Jae C. Hong, Associated Press
SAN FRANCISCO — Los Angeles and San Francisco are seeking long-term solutions to the entrenched encampments by anti-Wall Street protesters, hoping to end the drain on resources and the frayed nerves among police and politicians.
Officials in both cities have considered providing protesters with indoor space that would allow the movement to carry out its work in more sanitary, less public facilities.
Occupiers are debating among themselves about whether to hold their ground or try to take advantage of possible moves.
Talks in both cities mark a distinctly different approach than tactics used elsewhere that have seen police sent in to dislodge Occupy camps. Violence and arrests plagued camps in Oakland and New York, while the use of batons and pepper spray against peaceful protesters on University of California campuses has led to national outrage and derision.
San Francisco is negotiating with Occupy SF members about moving their encampment from the heart of the financial district to an empty school in the city's hip Mission district. That would allow the occupiers to have access to toilets and a room for their daily meetings, while camping out in the parking lot of what was once a small high school.
The move also could help them weed out drug addicts and drunks, and those not wholly committed to their cause.
Protesters in Los Angeles said officials rescinded a similar deal, in which the city would have leased a 10,000-square-foot space that once housed a bookstore in Los Angeles Mall to the protesters for $1 a year.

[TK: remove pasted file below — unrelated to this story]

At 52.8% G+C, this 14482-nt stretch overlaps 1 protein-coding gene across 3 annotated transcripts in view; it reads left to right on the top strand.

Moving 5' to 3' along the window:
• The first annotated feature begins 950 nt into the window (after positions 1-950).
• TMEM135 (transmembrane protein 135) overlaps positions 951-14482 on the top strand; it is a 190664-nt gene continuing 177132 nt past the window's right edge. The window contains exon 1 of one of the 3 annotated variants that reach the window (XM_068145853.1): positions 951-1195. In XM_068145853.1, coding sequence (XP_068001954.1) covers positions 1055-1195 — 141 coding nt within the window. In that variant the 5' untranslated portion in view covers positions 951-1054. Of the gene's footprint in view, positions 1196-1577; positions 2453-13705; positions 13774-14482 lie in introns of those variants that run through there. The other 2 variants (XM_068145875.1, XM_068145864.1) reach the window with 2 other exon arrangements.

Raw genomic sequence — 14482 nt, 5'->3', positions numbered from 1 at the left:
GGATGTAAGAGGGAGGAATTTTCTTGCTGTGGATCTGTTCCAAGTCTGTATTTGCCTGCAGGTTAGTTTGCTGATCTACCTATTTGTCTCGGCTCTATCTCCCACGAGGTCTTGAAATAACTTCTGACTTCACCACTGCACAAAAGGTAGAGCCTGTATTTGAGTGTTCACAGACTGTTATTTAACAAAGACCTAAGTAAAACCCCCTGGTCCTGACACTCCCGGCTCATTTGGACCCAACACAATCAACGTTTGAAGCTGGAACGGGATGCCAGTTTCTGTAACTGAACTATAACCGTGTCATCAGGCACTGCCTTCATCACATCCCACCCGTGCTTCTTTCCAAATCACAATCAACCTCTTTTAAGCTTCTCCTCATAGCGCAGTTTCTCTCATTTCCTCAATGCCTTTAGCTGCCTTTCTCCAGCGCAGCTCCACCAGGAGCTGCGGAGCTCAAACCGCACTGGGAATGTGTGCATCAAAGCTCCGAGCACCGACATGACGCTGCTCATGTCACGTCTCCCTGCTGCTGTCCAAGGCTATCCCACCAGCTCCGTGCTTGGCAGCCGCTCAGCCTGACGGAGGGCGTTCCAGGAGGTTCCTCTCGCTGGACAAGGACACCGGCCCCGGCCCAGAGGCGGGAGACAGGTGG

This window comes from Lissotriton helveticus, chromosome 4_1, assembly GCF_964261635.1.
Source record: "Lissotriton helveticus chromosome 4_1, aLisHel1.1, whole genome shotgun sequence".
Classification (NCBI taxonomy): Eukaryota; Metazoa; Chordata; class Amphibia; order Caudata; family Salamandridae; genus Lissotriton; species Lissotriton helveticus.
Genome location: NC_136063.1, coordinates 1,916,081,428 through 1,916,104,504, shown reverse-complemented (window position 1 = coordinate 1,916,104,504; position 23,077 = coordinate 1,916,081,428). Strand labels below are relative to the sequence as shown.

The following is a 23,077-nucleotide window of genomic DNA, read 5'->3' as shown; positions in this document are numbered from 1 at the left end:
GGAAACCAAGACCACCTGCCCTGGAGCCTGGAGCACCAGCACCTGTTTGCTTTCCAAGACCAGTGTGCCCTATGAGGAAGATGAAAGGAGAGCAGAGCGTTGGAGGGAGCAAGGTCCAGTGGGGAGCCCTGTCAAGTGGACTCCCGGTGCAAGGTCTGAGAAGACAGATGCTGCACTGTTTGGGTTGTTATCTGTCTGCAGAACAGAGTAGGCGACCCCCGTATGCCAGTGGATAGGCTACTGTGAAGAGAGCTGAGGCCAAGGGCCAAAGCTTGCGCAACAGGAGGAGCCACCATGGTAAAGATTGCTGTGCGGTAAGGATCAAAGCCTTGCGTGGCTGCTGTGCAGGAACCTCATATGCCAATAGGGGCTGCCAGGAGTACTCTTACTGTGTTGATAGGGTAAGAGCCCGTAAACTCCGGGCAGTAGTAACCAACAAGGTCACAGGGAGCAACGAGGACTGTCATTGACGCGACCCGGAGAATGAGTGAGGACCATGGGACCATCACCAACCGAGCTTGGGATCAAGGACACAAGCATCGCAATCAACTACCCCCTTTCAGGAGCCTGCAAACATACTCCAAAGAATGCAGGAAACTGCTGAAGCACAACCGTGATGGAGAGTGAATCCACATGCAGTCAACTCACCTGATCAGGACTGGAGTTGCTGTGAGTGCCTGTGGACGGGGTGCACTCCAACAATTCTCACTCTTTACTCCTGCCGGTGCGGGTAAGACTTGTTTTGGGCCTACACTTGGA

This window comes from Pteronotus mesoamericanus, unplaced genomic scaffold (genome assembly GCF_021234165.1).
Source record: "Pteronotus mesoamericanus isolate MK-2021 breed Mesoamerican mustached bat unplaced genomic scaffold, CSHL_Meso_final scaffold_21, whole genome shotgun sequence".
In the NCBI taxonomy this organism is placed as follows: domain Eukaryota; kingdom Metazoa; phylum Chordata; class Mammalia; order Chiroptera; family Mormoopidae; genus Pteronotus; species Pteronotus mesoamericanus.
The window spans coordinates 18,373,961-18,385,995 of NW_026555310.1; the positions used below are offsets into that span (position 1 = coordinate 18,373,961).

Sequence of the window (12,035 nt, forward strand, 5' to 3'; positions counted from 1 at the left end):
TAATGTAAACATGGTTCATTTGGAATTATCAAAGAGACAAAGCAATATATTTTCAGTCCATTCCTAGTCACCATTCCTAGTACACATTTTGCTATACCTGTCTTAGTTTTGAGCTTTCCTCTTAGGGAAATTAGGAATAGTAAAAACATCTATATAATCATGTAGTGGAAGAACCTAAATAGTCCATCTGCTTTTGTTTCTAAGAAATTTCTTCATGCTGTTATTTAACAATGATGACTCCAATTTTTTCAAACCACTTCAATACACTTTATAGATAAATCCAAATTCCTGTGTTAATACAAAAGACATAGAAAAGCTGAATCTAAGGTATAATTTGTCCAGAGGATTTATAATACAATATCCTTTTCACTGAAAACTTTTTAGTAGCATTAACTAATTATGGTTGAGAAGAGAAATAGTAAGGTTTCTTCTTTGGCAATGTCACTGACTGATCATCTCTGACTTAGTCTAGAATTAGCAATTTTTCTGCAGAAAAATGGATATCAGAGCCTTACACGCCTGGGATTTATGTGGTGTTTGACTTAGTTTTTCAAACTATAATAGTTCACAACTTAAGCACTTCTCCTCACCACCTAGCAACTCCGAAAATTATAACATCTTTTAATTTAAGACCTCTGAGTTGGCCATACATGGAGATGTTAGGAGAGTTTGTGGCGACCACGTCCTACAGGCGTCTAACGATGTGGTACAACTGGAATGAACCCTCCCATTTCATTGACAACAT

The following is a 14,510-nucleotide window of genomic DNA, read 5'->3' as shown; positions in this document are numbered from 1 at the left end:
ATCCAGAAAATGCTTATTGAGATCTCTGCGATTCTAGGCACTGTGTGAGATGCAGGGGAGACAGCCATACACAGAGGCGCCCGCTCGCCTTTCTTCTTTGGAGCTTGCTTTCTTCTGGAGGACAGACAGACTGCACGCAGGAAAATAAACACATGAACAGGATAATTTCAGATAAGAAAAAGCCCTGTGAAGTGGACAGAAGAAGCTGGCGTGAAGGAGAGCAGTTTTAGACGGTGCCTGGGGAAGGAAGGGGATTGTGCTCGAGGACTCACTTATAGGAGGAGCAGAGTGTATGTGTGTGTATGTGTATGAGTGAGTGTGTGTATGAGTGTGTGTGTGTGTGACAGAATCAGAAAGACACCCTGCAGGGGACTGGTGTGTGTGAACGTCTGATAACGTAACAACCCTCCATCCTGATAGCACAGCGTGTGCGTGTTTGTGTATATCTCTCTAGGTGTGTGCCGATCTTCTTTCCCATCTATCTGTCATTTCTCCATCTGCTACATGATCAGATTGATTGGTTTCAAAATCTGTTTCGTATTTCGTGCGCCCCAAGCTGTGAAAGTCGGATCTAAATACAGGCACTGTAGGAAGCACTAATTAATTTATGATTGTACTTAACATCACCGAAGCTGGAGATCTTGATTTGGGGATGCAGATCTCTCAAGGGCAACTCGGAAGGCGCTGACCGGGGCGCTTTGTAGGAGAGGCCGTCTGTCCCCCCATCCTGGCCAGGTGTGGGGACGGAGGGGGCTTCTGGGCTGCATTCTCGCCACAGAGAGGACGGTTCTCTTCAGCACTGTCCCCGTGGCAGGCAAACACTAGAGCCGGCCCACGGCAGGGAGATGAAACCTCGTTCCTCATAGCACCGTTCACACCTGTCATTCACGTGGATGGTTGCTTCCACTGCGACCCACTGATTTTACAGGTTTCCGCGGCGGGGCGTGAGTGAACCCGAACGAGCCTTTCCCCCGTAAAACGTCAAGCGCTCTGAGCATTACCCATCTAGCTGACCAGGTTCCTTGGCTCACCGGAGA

But after the proposal was made public at an Occupy LA general assembly, it generated outrage from some who saw it as a giveaway of public resources by a city struggling with financial problems, and the offer was withdrawn.
Deputy Mayor Matt Szabo told The Associated Press on Wednesday that the encampment around City Hall would be shut down at some point next week.
"The encampment as it exists is unsustainable," Szabo said.
Whether the city continues to negotiate with Occupy LA for a new location remains to be seen.
Occupy LA camper Alifah Ali said she would pack up her tent at City Hall when the order to leave came down in Los Angeles and welcome the possibility of new digs.
"Maybe we need to move," Ali said. "Maybe this will give us room to organize, make our voice clear."
Los Angeles officials initially endorsed the movement and allowed tents to sprout on City Halls lawns. More than 480 tents have since been erected. But problems arose with sanitation, drug use and homeless people moving into the camp.
In San Francisco, several hundred protesters have been hunkered down for some six weeks in about 100 tents at Justin Herman Plaza, at the eastern end of Market Street and across from the tourist-catching Ferry Building on the bay. The city has declared the plaza a public health nuisance, though city officials also credit the campers for their efforts to rid the camp of garbage and keep the grassy area clean.
Mayor Ed Lee has met with the occupiers at several heated closed-door meetings at City Hall. He's repeatedly told them he supports their cause and the right to protest the nation's confounding inequality between the rich and the poor.
But they cannot, he has said, continue to camp out overnight in a public plaza.
"The mayor is being patient," said Christine Falvey, a spokeswoman for Lee. "He wants to see some sort of long-term, sustainable plan because the city cannot sustain overnight camping for any long period of time."
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